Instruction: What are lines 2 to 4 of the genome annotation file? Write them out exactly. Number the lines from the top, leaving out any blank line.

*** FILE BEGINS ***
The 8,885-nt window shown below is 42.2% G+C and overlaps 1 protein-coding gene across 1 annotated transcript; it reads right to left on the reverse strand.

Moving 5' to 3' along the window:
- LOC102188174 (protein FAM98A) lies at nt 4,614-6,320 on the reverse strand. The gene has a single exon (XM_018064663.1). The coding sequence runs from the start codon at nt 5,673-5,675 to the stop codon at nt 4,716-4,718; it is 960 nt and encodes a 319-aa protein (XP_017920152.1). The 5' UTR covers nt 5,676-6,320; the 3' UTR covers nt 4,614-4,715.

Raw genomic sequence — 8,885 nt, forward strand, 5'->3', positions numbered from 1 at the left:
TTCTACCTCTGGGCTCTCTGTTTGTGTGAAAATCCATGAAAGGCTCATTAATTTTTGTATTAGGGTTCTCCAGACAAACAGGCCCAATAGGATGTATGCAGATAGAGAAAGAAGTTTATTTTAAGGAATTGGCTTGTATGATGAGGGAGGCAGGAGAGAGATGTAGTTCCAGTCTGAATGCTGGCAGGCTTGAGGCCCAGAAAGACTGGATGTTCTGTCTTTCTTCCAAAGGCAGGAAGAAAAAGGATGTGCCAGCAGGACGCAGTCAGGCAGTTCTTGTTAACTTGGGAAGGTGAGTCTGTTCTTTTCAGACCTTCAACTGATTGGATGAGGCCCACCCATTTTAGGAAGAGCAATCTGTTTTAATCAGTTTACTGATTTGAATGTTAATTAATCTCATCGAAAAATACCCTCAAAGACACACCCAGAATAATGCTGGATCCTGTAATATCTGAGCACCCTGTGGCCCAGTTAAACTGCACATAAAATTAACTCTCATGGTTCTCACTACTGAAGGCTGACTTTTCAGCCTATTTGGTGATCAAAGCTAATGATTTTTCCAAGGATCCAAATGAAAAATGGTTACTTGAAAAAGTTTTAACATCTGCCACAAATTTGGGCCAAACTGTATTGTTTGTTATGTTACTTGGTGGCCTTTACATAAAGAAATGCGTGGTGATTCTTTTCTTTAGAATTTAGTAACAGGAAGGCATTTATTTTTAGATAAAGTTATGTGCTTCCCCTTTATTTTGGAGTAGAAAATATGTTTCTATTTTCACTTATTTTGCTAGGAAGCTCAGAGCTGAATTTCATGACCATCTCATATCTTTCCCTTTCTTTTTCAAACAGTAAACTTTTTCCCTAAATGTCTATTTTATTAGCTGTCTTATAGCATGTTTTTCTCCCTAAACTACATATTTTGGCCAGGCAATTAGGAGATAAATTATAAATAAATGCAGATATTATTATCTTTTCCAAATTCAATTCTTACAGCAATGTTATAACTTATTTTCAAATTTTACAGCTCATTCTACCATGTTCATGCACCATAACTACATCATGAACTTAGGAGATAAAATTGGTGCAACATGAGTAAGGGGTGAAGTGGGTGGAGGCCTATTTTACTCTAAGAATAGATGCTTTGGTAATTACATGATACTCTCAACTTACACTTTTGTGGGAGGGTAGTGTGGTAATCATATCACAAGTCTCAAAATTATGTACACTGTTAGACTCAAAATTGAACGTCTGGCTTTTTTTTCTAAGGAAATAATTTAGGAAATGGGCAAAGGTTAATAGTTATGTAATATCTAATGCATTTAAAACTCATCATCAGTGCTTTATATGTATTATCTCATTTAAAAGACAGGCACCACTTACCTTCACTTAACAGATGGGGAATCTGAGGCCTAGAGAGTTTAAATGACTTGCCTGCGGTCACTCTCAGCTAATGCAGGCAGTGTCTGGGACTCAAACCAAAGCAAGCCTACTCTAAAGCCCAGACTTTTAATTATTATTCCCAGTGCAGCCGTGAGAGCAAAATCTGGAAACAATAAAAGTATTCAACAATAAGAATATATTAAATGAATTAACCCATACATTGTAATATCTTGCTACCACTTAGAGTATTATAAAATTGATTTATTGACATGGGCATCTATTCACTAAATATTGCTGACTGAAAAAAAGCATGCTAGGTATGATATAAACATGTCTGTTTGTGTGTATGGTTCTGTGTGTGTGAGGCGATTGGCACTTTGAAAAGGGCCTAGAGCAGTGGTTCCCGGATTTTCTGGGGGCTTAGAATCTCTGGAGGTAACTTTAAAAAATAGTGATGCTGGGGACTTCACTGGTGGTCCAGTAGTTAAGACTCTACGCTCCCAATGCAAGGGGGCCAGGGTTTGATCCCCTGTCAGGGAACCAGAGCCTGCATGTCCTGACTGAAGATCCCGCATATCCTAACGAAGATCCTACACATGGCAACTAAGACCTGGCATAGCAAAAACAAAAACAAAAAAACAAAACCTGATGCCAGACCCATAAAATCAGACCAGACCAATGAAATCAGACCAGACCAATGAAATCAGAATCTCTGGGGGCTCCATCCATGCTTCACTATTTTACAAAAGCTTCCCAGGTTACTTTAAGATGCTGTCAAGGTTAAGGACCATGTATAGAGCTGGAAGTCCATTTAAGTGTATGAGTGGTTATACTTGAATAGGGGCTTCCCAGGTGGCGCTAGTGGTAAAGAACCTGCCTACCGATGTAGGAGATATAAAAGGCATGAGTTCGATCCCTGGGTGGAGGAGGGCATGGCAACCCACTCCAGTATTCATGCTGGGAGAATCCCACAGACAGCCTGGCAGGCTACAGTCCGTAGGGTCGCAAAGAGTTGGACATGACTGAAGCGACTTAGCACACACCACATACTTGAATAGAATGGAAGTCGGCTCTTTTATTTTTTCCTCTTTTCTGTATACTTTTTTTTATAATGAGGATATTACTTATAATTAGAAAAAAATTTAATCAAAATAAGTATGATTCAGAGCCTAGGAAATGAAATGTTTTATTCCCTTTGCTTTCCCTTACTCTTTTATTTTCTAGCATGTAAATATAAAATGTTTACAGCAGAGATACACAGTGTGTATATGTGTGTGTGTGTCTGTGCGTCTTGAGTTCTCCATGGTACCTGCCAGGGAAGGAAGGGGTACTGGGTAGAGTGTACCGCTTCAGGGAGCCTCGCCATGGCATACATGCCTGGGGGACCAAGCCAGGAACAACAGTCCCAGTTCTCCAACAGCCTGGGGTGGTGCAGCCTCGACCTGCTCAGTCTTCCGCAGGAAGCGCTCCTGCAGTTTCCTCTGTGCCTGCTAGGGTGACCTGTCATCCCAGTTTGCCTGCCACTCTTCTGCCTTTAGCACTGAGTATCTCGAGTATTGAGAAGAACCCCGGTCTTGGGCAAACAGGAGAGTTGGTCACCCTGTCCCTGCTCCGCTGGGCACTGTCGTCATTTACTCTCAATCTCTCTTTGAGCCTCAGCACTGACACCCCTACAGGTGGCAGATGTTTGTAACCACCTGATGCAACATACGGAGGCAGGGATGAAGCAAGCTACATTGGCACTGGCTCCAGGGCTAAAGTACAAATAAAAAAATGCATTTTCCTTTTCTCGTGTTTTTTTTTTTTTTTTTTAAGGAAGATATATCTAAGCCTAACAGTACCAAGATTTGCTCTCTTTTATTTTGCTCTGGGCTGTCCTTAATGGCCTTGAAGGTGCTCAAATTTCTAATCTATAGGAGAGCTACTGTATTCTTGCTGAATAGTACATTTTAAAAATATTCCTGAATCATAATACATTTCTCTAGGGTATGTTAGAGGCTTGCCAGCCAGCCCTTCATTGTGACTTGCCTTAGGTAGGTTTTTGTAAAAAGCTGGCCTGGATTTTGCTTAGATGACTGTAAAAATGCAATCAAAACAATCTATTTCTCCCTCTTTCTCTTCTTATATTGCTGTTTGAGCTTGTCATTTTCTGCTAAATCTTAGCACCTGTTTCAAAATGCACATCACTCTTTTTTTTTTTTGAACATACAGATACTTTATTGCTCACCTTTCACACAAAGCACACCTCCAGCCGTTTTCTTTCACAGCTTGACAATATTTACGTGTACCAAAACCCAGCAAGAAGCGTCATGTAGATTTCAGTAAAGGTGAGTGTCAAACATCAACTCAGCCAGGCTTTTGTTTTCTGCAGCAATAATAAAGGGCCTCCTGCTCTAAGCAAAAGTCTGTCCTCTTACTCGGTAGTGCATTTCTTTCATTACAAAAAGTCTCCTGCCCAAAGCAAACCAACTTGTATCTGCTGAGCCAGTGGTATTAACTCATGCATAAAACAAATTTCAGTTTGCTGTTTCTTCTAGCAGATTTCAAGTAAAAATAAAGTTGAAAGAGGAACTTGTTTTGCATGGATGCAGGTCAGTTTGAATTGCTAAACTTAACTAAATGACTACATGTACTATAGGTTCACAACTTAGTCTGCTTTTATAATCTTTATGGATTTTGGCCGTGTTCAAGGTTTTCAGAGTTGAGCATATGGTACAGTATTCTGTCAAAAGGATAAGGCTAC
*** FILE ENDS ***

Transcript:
Moving 5' to 3' along the window:
- LOC102188174 (protein FAM98A) lies at nt 4,614-6,320 on the reverse strand. The gene has a single exon (XM_018064663.1). The coding sequence runs from the start codon at nt 5,673-5,675 to the stop codon at nt 4,716-4,718; it is 960 nt and encodes a 319-aa protein (XP_017920152.1). The 5' UTR covers nt 5,676-6,320; the 3' UTR covers nt 4,614-4,715.

Raw genomic sequence — 8,885 nt, forward strand, 5'->3', positions numbered from 1 at the left: